The typical models you will find in Long Term Care include:
- Nursing Homes provide medical and personal care services beyond what's available in assisted living. Nursing care, 24-hour supervision, assistance with activities of daily living and three daily meals are standard. Most nursing home residents have chronic physical or mental health conditions, or both.
- Memory Care. For people with Alzheimer's disease, other types of dementia or serious memory problems, memory care involves an extra level of care and supervision. Secured memory care units are located within many nursing homes and assisted living facilities. Staff members receive special training to provide 24-hour care and daily assistance to this group. Memory care typically costs more than non-memory care.
- Skilled Nursing Facilities. The terms nursing home and skilled nursing facility are often used interchangeably, because the types of care involved often overlap, but they aren't identical. Skilled nursing facilities are more likely to have a consistent presence of nurses or physicians and offer rehabilitation services such as occupational, physical and speech therapy. SNFs and nursing homes fall under different sets of regulations.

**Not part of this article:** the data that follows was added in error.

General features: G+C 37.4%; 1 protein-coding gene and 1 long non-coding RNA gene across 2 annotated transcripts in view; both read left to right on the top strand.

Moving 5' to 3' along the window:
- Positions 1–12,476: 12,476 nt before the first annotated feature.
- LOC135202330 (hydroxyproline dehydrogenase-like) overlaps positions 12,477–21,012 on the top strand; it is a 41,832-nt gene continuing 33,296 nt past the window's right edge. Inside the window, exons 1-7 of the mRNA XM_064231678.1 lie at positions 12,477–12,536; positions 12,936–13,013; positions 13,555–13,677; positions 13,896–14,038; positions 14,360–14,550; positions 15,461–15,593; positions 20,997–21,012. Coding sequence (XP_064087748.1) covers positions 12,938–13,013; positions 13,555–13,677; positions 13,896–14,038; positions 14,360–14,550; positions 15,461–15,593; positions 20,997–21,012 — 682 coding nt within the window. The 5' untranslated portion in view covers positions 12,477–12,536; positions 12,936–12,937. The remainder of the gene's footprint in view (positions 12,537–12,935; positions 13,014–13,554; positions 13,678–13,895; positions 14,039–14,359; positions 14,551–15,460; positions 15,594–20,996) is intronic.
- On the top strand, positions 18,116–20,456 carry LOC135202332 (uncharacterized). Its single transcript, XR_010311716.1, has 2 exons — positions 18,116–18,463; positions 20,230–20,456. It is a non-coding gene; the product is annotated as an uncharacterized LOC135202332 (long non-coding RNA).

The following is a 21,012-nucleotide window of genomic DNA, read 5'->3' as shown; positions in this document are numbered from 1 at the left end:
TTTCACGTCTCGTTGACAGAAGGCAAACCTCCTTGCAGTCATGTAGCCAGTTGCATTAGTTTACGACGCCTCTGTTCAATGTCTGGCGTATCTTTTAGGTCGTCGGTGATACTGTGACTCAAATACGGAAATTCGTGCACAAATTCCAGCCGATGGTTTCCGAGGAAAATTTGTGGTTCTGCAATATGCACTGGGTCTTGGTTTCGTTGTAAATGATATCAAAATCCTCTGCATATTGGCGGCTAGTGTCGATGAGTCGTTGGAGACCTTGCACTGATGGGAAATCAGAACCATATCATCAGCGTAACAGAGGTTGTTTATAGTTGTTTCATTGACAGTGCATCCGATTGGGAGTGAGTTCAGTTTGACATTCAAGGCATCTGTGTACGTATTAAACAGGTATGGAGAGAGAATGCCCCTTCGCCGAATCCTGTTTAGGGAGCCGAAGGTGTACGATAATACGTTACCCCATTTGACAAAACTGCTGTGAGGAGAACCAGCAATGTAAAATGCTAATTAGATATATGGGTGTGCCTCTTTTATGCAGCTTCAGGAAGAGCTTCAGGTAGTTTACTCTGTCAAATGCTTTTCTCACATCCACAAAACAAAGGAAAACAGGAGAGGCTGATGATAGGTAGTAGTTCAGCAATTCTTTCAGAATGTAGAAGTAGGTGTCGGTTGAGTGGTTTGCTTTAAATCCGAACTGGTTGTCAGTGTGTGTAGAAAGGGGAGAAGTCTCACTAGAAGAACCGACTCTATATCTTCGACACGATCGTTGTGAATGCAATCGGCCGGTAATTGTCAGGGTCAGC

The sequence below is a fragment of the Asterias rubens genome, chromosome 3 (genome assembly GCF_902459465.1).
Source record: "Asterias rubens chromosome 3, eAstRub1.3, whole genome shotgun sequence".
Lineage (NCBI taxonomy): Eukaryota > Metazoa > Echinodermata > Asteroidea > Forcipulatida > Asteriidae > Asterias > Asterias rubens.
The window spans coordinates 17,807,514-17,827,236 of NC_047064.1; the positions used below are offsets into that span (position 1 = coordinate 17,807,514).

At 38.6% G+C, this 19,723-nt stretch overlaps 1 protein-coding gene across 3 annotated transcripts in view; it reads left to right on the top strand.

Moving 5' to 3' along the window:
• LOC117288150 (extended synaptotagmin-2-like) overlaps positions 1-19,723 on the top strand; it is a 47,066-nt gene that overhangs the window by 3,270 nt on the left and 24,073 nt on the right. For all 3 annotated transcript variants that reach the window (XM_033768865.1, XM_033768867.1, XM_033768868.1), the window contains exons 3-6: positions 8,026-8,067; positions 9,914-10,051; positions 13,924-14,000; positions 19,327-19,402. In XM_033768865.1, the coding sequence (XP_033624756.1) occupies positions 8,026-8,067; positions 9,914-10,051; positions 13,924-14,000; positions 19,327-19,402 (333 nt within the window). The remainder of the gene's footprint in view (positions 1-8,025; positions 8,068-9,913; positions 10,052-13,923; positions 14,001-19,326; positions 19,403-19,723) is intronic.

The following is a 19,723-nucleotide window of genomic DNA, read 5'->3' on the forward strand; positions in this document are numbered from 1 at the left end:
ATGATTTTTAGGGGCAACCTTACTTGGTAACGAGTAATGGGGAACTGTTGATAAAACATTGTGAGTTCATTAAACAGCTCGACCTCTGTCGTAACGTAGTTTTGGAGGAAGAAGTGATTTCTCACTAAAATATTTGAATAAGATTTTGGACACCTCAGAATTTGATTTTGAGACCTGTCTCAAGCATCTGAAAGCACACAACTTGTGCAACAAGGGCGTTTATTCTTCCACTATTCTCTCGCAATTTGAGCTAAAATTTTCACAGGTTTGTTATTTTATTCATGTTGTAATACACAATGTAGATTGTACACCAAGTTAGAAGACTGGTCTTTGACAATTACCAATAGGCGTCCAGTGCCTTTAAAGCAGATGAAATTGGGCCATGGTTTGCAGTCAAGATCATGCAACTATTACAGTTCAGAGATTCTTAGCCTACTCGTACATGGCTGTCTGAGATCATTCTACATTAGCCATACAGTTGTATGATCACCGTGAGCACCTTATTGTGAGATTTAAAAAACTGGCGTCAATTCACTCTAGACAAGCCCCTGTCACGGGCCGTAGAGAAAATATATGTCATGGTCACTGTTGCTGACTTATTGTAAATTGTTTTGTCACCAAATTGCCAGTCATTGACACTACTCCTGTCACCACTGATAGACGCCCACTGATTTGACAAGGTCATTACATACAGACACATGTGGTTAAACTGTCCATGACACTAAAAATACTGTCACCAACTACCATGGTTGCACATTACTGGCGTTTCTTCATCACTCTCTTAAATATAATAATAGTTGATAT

The cost of care is often a major factor in long-term care choices. The issue of how to pay for long-term care, and what is and isn't covered by Long-term Care insurance policies, Medicare or Medicaid, is a huge decision element.
It's never too soon to plan ahead for long-term care, whether for yourself or a family member. People underestimate the cost; they underestimate the amount of time they may need services and the sheer number of options available to them. There are great resources available such as geriatricians, social workers, community senior centers, visiting nurses, elder-law attorneys, administrators of assisted-living facilities.
Please feel welcome to reach out with any questions, as we have amassed quite a list of resources and would be happy to help guide you through this transition.